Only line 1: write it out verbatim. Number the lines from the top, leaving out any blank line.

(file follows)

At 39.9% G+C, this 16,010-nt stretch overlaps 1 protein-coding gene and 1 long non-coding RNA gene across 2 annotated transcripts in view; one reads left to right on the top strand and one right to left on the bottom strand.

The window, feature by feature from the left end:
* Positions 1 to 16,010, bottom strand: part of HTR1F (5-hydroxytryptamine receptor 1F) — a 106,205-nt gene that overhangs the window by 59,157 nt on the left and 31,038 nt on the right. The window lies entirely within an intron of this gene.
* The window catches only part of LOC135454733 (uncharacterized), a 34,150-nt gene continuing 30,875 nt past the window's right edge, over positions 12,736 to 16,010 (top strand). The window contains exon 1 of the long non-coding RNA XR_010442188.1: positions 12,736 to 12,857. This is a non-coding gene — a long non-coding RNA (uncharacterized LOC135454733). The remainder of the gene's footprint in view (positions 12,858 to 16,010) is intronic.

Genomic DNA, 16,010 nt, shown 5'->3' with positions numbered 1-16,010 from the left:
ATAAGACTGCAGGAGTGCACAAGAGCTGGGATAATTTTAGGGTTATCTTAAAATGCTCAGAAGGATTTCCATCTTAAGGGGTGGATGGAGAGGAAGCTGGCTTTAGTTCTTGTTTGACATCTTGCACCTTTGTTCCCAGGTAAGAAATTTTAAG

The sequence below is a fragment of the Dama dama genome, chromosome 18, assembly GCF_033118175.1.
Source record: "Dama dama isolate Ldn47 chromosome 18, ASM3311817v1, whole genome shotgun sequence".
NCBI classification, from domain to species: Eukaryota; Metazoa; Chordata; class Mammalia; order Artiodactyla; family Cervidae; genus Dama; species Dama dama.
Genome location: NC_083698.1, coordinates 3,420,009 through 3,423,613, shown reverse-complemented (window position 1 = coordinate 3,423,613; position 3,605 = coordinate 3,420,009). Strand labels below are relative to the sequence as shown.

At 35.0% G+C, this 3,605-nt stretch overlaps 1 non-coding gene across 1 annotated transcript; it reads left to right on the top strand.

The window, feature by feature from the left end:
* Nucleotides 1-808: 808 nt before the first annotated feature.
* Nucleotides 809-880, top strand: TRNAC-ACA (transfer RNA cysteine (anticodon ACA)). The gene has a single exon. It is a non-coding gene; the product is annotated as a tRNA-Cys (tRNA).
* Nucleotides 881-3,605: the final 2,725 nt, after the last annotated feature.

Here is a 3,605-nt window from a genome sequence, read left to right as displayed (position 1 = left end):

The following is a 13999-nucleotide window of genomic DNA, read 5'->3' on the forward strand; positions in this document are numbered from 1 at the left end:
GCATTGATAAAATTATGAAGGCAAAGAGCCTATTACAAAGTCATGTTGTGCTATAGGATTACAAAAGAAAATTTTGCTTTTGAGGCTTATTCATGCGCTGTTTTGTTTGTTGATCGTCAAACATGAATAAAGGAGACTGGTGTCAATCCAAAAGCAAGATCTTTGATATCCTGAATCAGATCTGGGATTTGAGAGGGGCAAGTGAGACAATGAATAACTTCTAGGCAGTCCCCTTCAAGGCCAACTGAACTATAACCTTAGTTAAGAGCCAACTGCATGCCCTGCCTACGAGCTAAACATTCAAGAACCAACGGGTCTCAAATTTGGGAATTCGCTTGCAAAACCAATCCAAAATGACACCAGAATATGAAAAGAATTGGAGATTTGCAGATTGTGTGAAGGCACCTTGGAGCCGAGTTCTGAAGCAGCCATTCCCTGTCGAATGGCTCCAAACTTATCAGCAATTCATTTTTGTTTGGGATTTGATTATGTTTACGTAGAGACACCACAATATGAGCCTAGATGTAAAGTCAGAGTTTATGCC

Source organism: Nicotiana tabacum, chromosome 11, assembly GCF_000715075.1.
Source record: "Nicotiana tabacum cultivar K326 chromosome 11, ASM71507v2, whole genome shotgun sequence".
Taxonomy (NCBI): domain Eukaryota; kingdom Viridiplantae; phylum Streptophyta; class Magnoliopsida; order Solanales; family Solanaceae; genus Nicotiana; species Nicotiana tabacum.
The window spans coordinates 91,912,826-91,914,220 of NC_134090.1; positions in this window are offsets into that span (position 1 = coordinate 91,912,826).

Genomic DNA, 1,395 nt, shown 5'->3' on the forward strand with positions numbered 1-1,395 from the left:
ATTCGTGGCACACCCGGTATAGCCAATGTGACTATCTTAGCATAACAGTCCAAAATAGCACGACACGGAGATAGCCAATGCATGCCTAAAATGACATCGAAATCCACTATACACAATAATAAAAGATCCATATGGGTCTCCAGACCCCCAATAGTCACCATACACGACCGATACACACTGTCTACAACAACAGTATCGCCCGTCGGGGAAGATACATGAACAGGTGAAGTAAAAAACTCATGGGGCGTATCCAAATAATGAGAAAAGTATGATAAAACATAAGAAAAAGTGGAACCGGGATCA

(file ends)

At 39.9% G+C, this 16,010-nt stretch overlaps 1 protein-coding gene and 1 long non-coding RNA gene across 2 annotated transcripts in view; one reads left to right on the top strand and one right to left on the bottom strand.